• Poor training techniques
True hermaphrodites, like male plants, need to be culled early to avoid having them pollinate your other females. Plants with mixed-sex buds, on the other hand, can be harvested.
Getting this wrong can result in stress for our plants, which in turn may push them to become hermaphroditic, especially if the plant we’re growing already has a genetic disposition to hermaphroditism.
WHAT KIND OF STRESS CAN CAUSE CANNABIS PLANTS TO BECOME HERMAPHRODITIC?
Your growing medium houses your plants’ roots, helping them absorb nutrients and water. A poor growing medium can cause root problems, which, you guessed it, causes stress for your plants.
Cannabis plants need the right nutrients to produce great bud. Over/underfeeding can stress your plants, affecting their ability to develop properly and potentially increasing the risk of becoming hermaphroditic.
• Poor growing medium
A hermaphrodite cannabis plant can destroy an entire harvest of cannabis buds by releasing pollen into your grow room and fertilising your females. When this happens, females will focus their energy on producing seeds rather than big, resinous buds.
You don’t have to be an expert on the plant to at some point have encountered the term ‘feminized’ in relation to cannabis seeds. As the name suggests, this means cannabis plants can be either female or male and in some cases have both sexes. This is what you need to know to spot Male, Female and Hermaphrodite cannabis plants in your garden:
When left to grow, these balls will eventually open up like a flower and release pollen into the air. As we’ve explained, this pollen is only interesting when you’re trying to make your own strains or seeds. If you’re not making seeds, make sure to remove every male plant from your garden or grow room before this happens. Do it with the upmost care, as rocking the plant could force it to release the pollen.
Male Or Female Cannabis Plants
Before we dive into the more complicated matter when it comes to sexing a cannabis plant, let’s start with some basics. Cannabis plants are so called ‘dioecious plants’ (‘di-‘ is ‘two’ in Greek; ‘oikia’ means ‘house’). This means they produce either male of female reproductive organs, known as the flowers. In contrast to ‘monoecious plants’, which produce two different types of flowers on the same plant.
When pollen from a male cannabis plant reaches a female cannabis flower, the female flower will start producing seeds with traits from both plants involved. That’s great for growers that like crossbreeding strains and develop their own cannabis varieties. But if you’re growing for your personal consumption, you might want to avoid pollination. Not only do seeds add a harsh taste to your smoke. Producing them also takes a lot of energy from the plant. Costly energy that should rather be put into the development of cannabinoids like THC and CBD.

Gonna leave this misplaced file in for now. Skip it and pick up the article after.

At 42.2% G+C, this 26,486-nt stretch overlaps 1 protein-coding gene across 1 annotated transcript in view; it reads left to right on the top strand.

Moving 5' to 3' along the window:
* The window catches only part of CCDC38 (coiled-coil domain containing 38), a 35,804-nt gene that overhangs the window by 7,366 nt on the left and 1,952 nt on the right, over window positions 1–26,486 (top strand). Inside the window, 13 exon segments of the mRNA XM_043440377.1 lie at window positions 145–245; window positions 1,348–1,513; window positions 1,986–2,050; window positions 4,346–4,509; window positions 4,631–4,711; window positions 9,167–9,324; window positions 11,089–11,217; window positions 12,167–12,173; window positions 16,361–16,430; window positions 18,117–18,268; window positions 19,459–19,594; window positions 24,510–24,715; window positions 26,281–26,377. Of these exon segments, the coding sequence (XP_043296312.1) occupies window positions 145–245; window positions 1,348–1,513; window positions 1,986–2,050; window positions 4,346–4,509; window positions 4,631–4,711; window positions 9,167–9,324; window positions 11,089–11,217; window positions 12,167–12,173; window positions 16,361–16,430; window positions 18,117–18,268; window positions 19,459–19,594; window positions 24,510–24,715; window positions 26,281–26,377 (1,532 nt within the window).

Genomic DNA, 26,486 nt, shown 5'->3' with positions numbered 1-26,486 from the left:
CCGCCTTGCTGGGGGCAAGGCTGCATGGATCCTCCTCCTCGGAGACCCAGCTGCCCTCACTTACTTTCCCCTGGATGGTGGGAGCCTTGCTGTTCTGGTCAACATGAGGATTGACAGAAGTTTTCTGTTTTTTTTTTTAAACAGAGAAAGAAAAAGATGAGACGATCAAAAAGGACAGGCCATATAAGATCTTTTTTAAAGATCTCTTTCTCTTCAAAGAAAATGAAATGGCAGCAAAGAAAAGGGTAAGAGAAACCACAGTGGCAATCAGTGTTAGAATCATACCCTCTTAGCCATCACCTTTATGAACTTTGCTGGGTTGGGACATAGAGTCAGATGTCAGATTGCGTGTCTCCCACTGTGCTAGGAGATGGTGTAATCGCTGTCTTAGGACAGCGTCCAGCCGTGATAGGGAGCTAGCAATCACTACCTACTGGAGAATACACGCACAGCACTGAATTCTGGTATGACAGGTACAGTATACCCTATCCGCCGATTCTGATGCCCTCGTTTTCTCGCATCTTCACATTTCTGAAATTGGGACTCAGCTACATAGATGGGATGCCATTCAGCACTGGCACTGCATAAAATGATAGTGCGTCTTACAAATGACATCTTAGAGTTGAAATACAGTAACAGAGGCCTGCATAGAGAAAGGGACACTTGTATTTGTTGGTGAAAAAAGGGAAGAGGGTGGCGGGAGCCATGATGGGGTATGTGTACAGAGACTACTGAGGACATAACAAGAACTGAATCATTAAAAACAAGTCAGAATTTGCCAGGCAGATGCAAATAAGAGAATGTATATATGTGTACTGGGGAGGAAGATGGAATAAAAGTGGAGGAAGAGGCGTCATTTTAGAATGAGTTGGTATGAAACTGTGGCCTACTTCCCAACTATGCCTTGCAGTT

Some cannabis strains are more sensitive to stress than others. Stress can arise from a number of sources, from overly enthusiastic pruning and topping to environmental factors like excessive temperatures, water shortage or surplus, soil acidity or overfeeding and lack of nutrients. It is good to know that cannabis is called a ‘weed’ for a reason: this is a hardy species with great natural resilience. Still, most cannabis seeds you can order online are crossbreeds cultivated for specific traits like taste or THC content. Years of crossbreeding and hybridization have created some strains that are more prone to stress than their natural ancestors.
“Banana” hermaphrodites get their name from their physical characteristics. Instead of producing separate organs, they develop a bare pollen-producing stamen within the female flower. This naked appendage drops pollen directly onto buds to ensure self-reproduction. These stamens share a similar shape and colour to a certain tropical fruit, hence their name.
A guide to differentiating between male, female, and hermaphrodite cannabis plants.
Of course, growers want to avoid this phenomenon if they’re aiming for the best flowers possible. We’ll dive deeper into what causes hermaphroditism and how to avoid it below.
TYPES OF HERMAPHRODITE CANNABIS PLANTS
Male and female plants look identical during the seedling and vegetative phases. But, as they begin to transition into the flowering phase, plants finally begin to reveal their sex. During this time, females produce resinous buds loaded with cannabinoids, and males form sacs filled with pollen.
During the early flowering stage, take a stroll around your grow room or garden with a magnifying glass or jeweller’s loupe. Inspect a few nodes on each plant to see how far along into the flowering process they are. At this stage, you won’t see any obvious flowers or pollen sacs. Instead, you’re looking for young pre-flowers. Although these tiny structures look similar, they have distinct features that allow growers to tell them apart.
Several factors can cause female plants to start to develop pollen sacs—or exposed stamens—alongside their flowers. This trait means that plants don’t need to rely on a nearby male to burst their sacs and fertilise them. As we’ll discuss in a bit, this is actually a savvy survival mechanism and a display of nature’s genius. However, hermaphrodites aren’t desirable in the grow room or garden. Now, let’s discuss both types and how to avoid the issues they cause.
These protruding structures are designed to capture pollen, which leads to fertilisation. They stick out away from the flower to capture pollen from the air, and to await being brushed up against by pollen-covered insects.